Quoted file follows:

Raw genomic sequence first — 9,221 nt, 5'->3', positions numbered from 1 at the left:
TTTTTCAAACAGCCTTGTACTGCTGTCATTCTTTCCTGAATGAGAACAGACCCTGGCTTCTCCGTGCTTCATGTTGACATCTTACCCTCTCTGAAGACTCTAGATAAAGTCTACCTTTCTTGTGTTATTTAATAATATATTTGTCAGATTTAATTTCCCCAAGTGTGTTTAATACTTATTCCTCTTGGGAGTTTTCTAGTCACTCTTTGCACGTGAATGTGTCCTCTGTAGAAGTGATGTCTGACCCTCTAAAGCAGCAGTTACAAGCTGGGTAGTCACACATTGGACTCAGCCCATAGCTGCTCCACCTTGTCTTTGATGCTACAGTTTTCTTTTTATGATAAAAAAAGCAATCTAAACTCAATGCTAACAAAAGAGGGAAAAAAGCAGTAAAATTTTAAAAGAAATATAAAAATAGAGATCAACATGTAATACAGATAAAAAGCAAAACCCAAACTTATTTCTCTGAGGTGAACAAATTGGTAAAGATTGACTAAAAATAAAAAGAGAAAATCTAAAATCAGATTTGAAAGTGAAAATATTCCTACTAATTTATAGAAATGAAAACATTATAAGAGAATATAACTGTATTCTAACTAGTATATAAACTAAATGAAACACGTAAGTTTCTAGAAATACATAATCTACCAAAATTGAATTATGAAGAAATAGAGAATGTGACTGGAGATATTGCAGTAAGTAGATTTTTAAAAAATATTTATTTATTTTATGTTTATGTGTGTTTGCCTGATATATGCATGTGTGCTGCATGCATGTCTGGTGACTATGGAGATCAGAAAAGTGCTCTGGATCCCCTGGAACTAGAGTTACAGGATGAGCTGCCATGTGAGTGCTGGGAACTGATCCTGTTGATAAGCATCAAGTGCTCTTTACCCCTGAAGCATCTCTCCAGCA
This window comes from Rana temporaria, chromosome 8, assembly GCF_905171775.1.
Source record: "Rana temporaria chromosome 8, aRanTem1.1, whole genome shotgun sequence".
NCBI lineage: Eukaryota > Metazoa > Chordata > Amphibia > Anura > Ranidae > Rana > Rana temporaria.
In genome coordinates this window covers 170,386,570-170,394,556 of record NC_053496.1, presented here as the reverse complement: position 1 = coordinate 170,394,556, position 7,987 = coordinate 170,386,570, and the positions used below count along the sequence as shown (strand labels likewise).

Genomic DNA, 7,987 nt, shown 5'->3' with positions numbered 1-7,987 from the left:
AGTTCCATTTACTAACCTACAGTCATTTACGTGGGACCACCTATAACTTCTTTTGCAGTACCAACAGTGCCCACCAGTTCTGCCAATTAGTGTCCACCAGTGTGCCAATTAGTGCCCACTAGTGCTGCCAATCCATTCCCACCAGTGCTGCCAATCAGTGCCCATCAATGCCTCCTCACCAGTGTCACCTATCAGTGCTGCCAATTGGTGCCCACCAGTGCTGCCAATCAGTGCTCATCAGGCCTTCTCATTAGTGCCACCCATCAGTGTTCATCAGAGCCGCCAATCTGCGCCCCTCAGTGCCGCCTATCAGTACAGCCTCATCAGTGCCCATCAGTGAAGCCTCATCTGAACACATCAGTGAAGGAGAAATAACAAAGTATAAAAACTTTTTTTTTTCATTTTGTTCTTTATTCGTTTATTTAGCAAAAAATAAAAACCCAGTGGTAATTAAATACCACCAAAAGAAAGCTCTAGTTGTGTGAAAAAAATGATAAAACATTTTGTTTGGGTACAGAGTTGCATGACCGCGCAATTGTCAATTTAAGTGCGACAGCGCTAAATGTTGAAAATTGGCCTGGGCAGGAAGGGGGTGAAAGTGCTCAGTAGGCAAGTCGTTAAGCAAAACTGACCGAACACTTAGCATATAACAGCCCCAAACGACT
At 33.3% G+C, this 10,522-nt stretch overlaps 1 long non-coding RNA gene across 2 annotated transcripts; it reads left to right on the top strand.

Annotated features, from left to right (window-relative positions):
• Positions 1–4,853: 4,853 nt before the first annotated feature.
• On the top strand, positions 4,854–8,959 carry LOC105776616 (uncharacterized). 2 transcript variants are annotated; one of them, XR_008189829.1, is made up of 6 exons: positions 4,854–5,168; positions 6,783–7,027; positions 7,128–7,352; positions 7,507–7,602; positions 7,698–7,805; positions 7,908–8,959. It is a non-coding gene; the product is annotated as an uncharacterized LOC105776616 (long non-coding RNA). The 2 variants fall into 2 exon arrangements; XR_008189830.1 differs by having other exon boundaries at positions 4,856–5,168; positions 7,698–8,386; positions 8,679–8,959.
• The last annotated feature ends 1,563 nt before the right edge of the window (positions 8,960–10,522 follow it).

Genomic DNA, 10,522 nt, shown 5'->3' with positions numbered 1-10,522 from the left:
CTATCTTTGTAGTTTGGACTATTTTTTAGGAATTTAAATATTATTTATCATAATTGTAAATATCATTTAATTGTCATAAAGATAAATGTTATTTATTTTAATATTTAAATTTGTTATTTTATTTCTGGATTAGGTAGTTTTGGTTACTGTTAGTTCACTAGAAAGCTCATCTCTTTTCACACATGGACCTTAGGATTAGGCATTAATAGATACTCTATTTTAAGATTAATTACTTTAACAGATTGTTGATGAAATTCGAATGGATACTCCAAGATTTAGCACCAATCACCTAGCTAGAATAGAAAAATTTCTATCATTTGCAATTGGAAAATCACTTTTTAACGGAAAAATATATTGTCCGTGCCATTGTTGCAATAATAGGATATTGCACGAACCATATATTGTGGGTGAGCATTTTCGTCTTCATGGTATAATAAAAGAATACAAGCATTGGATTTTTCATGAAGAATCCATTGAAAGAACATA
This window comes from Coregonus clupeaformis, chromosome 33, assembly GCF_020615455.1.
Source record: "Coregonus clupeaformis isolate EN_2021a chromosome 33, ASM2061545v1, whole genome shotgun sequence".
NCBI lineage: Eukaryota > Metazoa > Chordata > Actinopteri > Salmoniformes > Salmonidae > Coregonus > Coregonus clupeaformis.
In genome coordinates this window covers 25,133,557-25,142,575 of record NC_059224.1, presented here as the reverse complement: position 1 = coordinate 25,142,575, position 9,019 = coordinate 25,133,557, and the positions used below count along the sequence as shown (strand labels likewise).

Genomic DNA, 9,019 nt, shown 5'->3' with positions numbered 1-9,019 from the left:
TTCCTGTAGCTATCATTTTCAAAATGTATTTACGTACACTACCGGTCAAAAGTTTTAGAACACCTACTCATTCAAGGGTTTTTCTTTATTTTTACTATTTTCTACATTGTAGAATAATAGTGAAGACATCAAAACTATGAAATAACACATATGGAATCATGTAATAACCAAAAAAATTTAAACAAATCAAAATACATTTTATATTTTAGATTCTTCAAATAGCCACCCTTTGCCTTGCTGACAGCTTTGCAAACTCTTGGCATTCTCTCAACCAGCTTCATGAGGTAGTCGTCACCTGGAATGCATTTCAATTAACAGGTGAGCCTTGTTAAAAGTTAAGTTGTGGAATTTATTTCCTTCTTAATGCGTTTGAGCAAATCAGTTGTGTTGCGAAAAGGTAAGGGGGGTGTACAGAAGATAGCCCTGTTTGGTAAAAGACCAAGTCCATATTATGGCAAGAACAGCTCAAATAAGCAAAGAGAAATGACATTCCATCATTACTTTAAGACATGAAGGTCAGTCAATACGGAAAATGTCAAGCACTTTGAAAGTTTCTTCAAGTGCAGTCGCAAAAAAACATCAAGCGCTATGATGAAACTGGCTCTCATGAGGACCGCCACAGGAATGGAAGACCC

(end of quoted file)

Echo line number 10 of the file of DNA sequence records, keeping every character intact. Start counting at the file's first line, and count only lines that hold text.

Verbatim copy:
Annotated features, from left to right (window-relative positions):